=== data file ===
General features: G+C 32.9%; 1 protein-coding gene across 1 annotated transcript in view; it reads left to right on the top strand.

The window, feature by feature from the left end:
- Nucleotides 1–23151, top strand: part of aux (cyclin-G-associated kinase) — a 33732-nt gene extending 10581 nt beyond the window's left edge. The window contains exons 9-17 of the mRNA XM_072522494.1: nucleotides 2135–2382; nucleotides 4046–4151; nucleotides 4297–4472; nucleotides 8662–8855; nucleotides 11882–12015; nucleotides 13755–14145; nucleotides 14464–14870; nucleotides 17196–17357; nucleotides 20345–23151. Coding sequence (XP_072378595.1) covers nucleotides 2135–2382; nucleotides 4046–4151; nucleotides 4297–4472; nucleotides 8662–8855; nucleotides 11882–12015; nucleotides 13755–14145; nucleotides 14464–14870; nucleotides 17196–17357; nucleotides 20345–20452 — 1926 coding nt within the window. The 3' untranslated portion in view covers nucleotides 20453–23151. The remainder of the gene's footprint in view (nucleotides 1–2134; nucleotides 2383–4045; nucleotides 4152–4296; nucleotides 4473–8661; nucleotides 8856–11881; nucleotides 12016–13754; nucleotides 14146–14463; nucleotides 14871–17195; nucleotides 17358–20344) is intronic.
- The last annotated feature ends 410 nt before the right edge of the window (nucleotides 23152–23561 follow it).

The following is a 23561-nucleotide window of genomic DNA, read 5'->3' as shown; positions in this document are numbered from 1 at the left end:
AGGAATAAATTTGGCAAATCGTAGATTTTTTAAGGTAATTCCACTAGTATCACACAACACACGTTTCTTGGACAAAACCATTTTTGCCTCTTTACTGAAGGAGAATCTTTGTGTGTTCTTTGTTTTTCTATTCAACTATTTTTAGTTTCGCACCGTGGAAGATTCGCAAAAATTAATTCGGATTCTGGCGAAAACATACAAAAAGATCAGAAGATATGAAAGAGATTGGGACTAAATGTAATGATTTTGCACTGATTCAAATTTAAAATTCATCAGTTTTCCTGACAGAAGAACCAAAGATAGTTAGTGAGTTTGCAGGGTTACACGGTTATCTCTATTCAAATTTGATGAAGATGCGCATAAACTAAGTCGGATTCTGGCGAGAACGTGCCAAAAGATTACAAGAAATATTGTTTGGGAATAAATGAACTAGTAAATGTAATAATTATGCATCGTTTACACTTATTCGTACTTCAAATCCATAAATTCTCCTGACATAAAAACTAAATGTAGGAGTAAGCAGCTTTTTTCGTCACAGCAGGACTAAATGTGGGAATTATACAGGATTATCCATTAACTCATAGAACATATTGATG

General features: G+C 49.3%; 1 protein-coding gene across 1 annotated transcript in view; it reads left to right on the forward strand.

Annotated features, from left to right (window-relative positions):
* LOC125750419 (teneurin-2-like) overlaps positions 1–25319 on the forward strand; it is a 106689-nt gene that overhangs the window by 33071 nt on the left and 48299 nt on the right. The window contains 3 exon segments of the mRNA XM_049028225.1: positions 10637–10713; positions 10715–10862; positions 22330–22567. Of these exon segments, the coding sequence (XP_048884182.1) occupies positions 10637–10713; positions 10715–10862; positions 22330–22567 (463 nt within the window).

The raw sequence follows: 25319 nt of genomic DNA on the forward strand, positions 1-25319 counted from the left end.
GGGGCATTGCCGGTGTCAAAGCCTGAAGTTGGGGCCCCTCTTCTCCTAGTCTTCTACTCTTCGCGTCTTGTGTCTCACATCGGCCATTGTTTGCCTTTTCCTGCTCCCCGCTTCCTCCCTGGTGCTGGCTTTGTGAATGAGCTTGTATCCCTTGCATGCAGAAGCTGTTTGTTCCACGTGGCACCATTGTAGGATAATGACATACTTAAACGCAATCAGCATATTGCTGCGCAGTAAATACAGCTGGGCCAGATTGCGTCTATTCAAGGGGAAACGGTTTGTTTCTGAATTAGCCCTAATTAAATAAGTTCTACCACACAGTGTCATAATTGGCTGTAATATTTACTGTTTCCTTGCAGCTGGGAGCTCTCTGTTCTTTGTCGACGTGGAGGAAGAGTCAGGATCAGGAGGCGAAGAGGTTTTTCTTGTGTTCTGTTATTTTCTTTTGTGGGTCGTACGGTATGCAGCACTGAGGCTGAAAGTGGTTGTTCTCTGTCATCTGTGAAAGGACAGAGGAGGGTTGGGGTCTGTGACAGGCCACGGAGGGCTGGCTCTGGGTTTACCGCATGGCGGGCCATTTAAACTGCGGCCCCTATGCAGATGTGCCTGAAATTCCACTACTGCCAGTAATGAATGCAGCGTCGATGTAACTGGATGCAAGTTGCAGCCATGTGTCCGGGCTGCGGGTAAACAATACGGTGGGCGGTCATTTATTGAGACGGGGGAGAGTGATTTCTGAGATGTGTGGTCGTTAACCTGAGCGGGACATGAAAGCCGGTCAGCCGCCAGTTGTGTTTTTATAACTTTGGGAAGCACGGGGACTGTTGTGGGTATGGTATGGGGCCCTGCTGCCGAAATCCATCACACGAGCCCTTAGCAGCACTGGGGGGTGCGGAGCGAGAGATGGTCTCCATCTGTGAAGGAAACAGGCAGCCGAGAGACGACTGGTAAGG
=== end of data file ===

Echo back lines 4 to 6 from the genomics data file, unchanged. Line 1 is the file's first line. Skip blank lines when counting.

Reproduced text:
- The last annotated feature ends 410 nt before the right edge of the window (nucleotides 23152–23561 follow it).

The following is a 23561-nucleotide window of genomic DNA, read 5'->3' as shown; positions in this document are numbered from 1 at the left end:
AGGAATAAATTTGGCAAATCGTAGATTTTTTAAGGTAATTCCACTAGTATCACACAACACACGTTTCTTGGACAAAACCATTTTTGCCTCTTTACTGAAGGAGAATCTTTGTGTGTTCTTTGTTTTTCTATTCAACTATTTTTAGTTTCGCACCGTGGAAGATTCGCAAAAATTAATTCGGATTCTGGCGAAAACATACAAAAAGATCAGAAGATATGAAAGAGATTGGGACTAAATGTAATGATTTTGCACTGATTCAAATTTAAAATTCATCAGTTTTCCTGACAGAAGAACCAAAGATAGTTAGTGAGTTTGCAGGGTTACACGGTTATCTCTATTCAAATTTGATGAAGATGCGCATAAACTAAGTCGGATTCTGGCGAGAACGTGCCAAAAGATTACAAGAAATATTGTTTGGGAATAAATGAACTAGTAAATGTAATAATTATGCATCGTTTACACTTATTCGTACTTCAAATCCATAAATTCTCCTGACATAAAAACTAAATGTAGGAGTAAGCAGCTTTTTTCGTCACAGCAGGACTAAATGTGGGAATTATACAGGATTATCCATTAACTCATAGAACATATTGATG